Green Toenails Fungus Primer
While unsightly, often embarrassing, and occasionally painful, toenail fungus is not at all uncommon. In fact, 25% of all adults will have been infected with one type of toenail fungus or another in their mid forties. One of the most common side effects of toenail fungus is a green toenail, which can be alarming. It’s not every day that someone compliments your feet for being particularly festive around Christmas.
You should make an appointment with your doctor if you notice anything out of the ordinary, especially in terms of coloration of the toenails, as discoloration can point to more serious underlying health issues, like melanoma. Once a doctor has diagnosed you with a fungal infection, you have one of two options.
- The first is prescription medication, an antifungal, much like an antibiotic, which combats the infection and helps you control the spread as you continue home care.
- The second is skipping the antifungal oral medication and going straight to the home care, as antifungal medication is not only expensive, but extremely taxing on the liver. Prescription medication should always be your last option.
With or without medication, your doctor will send you off with follow-up instructions. Here are some:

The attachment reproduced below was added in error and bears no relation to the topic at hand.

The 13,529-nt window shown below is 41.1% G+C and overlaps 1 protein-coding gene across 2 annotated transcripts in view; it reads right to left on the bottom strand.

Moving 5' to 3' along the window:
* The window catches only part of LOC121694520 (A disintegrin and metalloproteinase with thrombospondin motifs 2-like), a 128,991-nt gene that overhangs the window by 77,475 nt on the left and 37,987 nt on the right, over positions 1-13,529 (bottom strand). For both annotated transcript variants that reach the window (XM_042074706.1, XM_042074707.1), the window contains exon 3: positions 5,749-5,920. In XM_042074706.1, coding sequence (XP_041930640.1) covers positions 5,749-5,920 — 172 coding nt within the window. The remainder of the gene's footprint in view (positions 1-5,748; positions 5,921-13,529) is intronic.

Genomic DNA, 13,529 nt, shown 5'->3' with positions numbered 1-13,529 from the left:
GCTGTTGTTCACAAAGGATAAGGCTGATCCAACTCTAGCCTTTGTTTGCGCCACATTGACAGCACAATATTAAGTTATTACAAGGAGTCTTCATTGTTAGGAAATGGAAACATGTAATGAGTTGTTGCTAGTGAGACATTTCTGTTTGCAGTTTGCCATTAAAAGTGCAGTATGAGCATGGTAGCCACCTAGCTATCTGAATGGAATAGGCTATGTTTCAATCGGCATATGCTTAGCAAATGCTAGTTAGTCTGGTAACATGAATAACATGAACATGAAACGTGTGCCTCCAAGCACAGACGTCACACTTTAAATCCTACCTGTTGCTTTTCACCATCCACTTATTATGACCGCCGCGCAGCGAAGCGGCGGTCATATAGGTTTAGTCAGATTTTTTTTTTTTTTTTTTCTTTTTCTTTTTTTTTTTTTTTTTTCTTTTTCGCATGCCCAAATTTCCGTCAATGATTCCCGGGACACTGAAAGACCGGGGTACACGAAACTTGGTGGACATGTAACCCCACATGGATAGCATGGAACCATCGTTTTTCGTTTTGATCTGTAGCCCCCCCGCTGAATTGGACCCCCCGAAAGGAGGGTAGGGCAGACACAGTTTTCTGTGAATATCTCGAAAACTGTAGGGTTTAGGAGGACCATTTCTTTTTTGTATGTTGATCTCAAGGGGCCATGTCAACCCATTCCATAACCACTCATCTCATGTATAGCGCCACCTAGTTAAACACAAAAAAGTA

Try a baking soda soak. Fill a basin with warm water and baking soda. You don’t need a lot of baking soda, just enough to soften the water, as it softens the foot and affords water the opportunity to seep into the pores more quickly. Do this three times a day. After each soak, dry your foot thoroughly. Fungus enjoys warm, moist areas, and can spread quickly. Keeping your feet dry prohibits the fungus from spreading through moisture, if not contact, so be diligent about this.
After the morning soak, make a paste of equal parts lemon juice and baking soda, and rub it on the affected areas, leaving it to dry. This dries out the fungus and the surrounding areas, making it more difficult for the fungus to spread and affect other toes. Unless you notice pus, redness or swelling, avoid antibiotic ointments.
Over-the-counter antifungal ointments, on the other hand, can be very useful. In fact, they are the most effective treatment for nail fungus available to the public. Ointments usually come in a bottle with a little brush, so you can paint it on the affected areas like nail polish. Most ointments call for application three times daily, ideally right after a soak, though it’s important to dry the affected areas and the surrounding areas extremely well before applying the ointment.
If you don’t notice a significant change within a few months, follow up with your doctor for additional measures to control spread and to fight the infection. Left unaddressed, foot fungus can lead to tetanus, among other things.
For more information about properly identifying toenail fungus, consult our guide for details or make a selection after reading reviews of some common topical ointment suggestions.